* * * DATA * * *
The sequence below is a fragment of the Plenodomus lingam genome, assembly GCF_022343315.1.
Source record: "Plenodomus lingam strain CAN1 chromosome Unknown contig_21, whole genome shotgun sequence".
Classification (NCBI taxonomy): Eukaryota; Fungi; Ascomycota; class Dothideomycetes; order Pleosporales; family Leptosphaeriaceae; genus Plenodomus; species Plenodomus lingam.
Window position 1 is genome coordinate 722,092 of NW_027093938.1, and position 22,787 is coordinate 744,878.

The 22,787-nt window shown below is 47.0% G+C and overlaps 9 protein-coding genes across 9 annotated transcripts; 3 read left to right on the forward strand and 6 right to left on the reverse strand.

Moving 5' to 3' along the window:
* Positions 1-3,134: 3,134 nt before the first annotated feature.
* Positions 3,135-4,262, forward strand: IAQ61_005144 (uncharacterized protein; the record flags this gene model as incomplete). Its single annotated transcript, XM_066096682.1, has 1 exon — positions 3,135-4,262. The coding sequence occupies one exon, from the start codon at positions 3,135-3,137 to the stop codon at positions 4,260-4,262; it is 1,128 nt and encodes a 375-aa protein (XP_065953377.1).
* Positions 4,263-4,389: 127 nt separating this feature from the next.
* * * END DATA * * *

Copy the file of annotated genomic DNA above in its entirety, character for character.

The sequence below is a fragment of the Plenodomus lingam genome, assembly GCF_022343315.1.
Source record: "Plenodomus lingam strain CAN1 chromosome Unknown contig_21, whole genome shotgun sequence".
Classification (NCBI taxonomy): Eukaryota; Fungi; Ascomycota; class Dothideomycetes; order Pleosporales; family Leptosphaeriaceae; genus Plenodomus; species Plenodomus lingam.
Window position 1 is genome coordinate 722,092 of NW_027093938.1, and position 22,787 is coordinate 744,878.

The 22,787-nt window shown below is 47.0% G+C and overlaps 9 protein-coding genes across 9 annotated transcripts; 3 read left to right on the forward strand and 6 right to left on the reverse strand.

Moving 5' to 3' along the window:
* Positions 1-3,134: 3,134 nt before the first annotated feature.
* Positions 3,135-4,262, forward strand: IAQ61_005144 (uncharacterized protein; the record flags this gene model as incomplete). Its single annotated transcript, XM_066096682.1, has 1 exon — positions 3,135-4,262. The coding sequence occupies one exon, from the start codon at positions 3,135-3,137 to the stop codon at positions 4,260-4,262; it is 1,128 nt and encodes a 375-aa protein (XP_065953377.1).
* Positions 4,263-4,389: 127 nt separating this feature from the next.